Joke in Royal Canadian Legion newsletter about killing aboriginals sparks outrage and apology

How do you defend publishing a racist joke in a veterans' newsletter?

It's the 21st Century. We don't do Polish jokes; we don't do "Paki" jokes, or jokes with the N-word. And we don't do jokes about murdering First Nations people.

The word apparently hasn't reached some people in Cranbrook, B.C., nestled snugly between the Purcell and Rocky Mountains.

The Royal Canadian Legion's national leader has been forced to apologize on the organization's behalf after its Cranbrook branch included a joke about hunters killing "Indians" in its August newsletter, The Canadian Press reported.

Legion president Gordon Moore said in a statement the organization was "appalled that an anti-aboriginal 'joke' was published in a newsletter.

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"I am aware of the remarks made in the 'joke' towards our aboriginals and do not deem this as acceptable behaviour for any branch of The Royal Canadian Legion."

About 40 copies of the newsletter were printed and sent out before it was flagged.

According to Calgary Herald columnist Naomi Lakritz, the joke dealt with the arrest of two hunters who had killed aboriginal men. The punchline, she said, was that they were nabbed for using beer as bait.

(I include the punchline only so you can get the flavour of what a vintage racist joke sounds like. They were very common at onetime; thankfully no longer.)

The joke outraged Shirley Green, a 77-year-old Legion member who is part Ktunaxa, the original people of the Cranbrook area, and part Cree.

When she complained, the joke was removed from subsequent copies of the newsletter and replaced with an explanation that it was excised becomes one person had taken offence, though it was still considered a good laugh. There was no apology.

Cranbrook legion branch president Edith LeClair complained to reporters that "obviously, people can't take a joke," Lakritz wrote.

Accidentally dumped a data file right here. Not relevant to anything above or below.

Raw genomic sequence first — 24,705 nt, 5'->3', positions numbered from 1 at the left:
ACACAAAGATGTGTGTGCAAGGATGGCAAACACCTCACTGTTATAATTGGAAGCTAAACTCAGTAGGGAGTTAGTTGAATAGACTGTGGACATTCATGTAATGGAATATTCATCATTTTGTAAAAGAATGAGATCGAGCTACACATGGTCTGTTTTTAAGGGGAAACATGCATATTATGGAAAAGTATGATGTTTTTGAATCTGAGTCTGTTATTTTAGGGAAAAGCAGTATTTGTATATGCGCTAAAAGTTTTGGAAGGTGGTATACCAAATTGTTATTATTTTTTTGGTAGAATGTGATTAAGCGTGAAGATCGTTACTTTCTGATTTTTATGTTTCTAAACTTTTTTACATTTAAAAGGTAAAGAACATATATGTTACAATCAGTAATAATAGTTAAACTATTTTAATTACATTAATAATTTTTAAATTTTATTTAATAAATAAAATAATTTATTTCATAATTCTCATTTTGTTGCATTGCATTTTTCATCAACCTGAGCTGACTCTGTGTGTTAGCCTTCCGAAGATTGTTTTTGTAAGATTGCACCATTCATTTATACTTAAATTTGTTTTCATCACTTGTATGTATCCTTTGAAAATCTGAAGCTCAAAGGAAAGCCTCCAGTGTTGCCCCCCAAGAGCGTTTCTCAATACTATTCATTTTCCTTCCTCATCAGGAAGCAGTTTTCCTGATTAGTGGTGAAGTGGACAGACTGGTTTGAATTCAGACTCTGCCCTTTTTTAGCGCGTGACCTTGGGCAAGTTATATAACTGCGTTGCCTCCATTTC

"Oh, it's a side-splitter all right," she wrote. "This 'joke' has slurred the memory of the brave deeds performed by aboriginal soldiers in fighting for this nation — many of which cost them their lives."

Indeed, said Moore, who apologized personally and on behalf of the legion's Dominion Command.

"Aboriginal people have fought alongside of other Canadians with honour, commitment and pride," he said in his statement. "They do not deserve to be subjected to this type of behaviour anywhere or any time."

Aboriginal and Metis soldiers have fought for Canada from the beginning. The 200th anniversary of the War of 1812 has renewed interest in the role First Nations played in defending Canada, especially the bravery of Shawnee chief Tecumseh.

In her column, Lakritz mentions Francis Pegahmagabow, an Ojibwa from Ontario who was one of the most successful Allied snipers of the First World War, and Tommy Prince, a Manitoba Ojibwa, a member of the legendary Devil's Brigade.

Prince won Canadian and American valour medals for his exploits behind enemy lines during the Italian campaign in the Second World War. He was decorated nine times, the most of any aboriginal soldier of the war, then re-enlisted to fight in Korea.

Many aboriginal veterans like Prince returned to Canada to face discrimination and poverty.

Not surprisingly, B.C. First Nations leaders wonder how the crude joke made it into the Cranbrook legion newsletter.

"This was a very sad incident that's very disgraceful and disrespectful to First Nations people, especially coming from a legion and knowing that my grandfather was a veteran," Penticton Indian Band Chief Jonathan Kruger said, according to The Canadian Press.

Osoyoos Chief Clarence Louie said a higher percentage of First Nations people enlisted than any other group in both world wars.

"At powwows, there's always a strong military and veteran presence," he said, adding most of the legion members he knows would realize the joke crossed a line.

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